(MIP) EURid, the registry for .eu domain names, is halving the costs of registering and renewing .eu domain names. As of January 1 2007, the price for registering a domain name and the annual renewal fee will be 5 as opposed to today's 10. The registry said the reduction was due to the high number of domains registered since the .eu domain name was launched at the end of 2005. There are now more than 2.34 million active .eu domain names.
A long-simmering dispute over whether the U.S. government has too much control over the Internet's underpinnings will heat up again next week at a United Nations summit in Greece. Officially, the inaugural meeting of the United Nations' Internet Governance Forum is designed to explore topics like free speech, security, spam and multilingualism. But the diplomatic subtext is more pointed: Does the U.S. government have too much influence over how Internet addresses are allocated and domain names are assigned?
(RAPID) Information Society and Media Commissioner Viviane Reding has visited EURid, the independent consortium managing the '.eu' domain name. Commissioner Reding was accompanied by several Members of the European Parliament. The purpose of the visit was to understand the way the new domain name registration system - that so far has attracted more than two million users - functions.
(BBC) Thousands of website names ending in the .eu suffix have been suspended by the body that administers the domain. Brussels-based EURid froze 74,000 domain names which it believes have been stockpiled by a syndicate of registrars who intend to sell them on. The process, known as 'warehousing', is not permitted by EURid which is suing 400 registrars for breach of contract.
(out-law.com) The company that called for a .xxx domain on the internet has asked ICANN to reconsider its decision to reject the bid. ICM Registry is also suing the US Government for access to documents that it hopes will prove political interference. ICANN's board rejected ICM's proposal by nine votes to five on 10th May. But ICM filed a request for reconsideration, arguing that the decision was 'based on inaccurate information about the written statements of various governments concerning .xxx'.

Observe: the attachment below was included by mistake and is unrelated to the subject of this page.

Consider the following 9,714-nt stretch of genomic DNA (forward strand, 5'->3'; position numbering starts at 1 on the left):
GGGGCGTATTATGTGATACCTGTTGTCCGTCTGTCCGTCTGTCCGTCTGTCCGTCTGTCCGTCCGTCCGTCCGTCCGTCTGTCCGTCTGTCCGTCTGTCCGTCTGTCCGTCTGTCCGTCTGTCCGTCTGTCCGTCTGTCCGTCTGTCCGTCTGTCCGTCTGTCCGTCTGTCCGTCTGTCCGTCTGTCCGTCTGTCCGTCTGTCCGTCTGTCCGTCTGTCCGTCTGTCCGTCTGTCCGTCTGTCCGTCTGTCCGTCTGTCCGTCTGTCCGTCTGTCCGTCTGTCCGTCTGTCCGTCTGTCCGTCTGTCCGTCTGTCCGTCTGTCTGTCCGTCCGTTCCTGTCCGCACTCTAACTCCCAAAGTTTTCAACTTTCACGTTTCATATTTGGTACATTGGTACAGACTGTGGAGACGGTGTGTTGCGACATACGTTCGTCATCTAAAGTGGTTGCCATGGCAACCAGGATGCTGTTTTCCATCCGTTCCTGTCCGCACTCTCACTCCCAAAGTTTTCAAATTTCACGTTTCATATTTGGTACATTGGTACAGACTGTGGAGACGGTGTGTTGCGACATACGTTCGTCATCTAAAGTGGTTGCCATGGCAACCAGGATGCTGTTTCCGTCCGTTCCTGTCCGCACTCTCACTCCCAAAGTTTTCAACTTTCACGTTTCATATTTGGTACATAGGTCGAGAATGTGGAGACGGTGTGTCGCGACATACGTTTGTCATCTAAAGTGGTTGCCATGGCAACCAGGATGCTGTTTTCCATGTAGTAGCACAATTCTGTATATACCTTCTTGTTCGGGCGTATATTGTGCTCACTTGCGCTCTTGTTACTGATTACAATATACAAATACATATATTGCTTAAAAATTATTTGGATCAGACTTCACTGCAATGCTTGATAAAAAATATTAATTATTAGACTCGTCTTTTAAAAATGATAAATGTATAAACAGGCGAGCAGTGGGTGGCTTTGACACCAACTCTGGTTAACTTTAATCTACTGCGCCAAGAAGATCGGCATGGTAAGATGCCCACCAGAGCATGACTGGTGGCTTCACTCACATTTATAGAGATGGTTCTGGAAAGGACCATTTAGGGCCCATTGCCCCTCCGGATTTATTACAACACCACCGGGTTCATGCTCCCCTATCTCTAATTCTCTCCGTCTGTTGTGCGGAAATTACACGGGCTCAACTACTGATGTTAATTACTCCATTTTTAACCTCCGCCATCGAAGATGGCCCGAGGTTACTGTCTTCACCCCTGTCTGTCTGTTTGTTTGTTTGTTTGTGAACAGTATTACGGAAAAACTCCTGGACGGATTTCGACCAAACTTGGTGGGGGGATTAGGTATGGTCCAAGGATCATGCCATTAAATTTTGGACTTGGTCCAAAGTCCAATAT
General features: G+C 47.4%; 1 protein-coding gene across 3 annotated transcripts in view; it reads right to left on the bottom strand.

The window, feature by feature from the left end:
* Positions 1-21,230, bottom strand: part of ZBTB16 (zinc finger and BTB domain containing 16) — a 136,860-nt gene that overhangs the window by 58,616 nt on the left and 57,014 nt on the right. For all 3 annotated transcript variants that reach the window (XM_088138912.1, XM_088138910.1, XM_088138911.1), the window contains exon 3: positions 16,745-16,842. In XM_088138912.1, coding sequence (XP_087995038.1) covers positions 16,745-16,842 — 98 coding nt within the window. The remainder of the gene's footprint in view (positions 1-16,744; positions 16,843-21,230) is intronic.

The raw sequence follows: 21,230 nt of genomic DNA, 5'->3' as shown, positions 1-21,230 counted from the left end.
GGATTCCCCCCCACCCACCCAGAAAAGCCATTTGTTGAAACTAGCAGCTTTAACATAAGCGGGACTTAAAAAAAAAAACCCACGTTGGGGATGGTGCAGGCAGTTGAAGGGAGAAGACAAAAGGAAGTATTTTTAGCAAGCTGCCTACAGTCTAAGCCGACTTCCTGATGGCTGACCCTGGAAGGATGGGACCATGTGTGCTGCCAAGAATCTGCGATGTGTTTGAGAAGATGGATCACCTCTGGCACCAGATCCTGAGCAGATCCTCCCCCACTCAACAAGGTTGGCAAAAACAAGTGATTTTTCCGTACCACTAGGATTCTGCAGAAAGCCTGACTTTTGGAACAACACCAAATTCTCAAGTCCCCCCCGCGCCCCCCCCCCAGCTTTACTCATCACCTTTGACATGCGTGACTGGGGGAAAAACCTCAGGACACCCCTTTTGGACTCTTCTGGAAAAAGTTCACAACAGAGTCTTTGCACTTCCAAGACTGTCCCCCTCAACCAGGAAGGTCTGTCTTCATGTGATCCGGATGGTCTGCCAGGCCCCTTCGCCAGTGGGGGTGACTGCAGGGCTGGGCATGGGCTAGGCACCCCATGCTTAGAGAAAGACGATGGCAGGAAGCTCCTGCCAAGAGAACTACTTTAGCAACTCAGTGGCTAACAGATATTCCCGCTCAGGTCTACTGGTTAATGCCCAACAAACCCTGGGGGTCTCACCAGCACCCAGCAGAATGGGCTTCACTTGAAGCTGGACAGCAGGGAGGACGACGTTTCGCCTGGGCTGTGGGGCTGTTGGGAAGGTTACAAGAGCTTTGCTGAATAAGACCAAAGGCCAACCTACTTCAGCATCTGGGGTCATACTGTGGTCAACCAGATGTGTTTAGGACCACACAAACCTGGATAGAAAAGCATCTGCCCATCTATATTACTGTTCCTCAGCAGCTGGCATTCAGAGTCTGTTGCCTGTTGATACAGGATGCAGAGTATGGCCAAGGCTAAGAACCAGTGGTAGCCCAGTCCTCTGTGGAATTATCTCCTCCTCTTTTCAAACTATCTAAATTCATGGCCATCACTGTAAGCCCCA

(Susan Crawford) The decision by ICANN's board, which voted 9-5 to reject the XXX contract, represents a low point for ICANN. I am a member of ICANN's board, and I voted in favor of the agreement. Policies as to the use of domain names, as opposed to the registration of domain names, are not appropriate subjects for ICANN decisionmaking. By keeping such a short leash on ICM's development of its policy organization, which will in turn make decisions about the use of names at the second level, ICANN may be getting into dangerous territory. We should not run the risk of turning ICANN into a convenient chokepoint for the content-related limitations desired by particular governments around the world. see also .XXX and Conservative Groups by Patrick Vande Walle.
(ZDNet UK) Internet regulator ICANN has approved the creation of the .tel domain, the company that proposed the domain announced. Telnic, which proposed .tel to ICANN in 2000, said the domain will give individuals and businesses a naming and navigation structure for the Internet communications space.
(OUT-LAW News) The internet's domain naming body has rejected a plan for a .xxx domain, a red light district for the internet. It was the right decision, but not for reasons suggested by the religious right in the US. It was right because the plan was flawed.
(CNET News.com) Adult companies have joined conservative groups in celebrating an Internet regulator's decision to reject the creation of a domain for adult Web sites. Adult-industry observer Scott McGowan, in an article on the EyeOnAdult Web site, said he "just couldn't be happier." He claimed that ICM Registry, which proposed the new top-level domain, was driven purely by the desire to make money.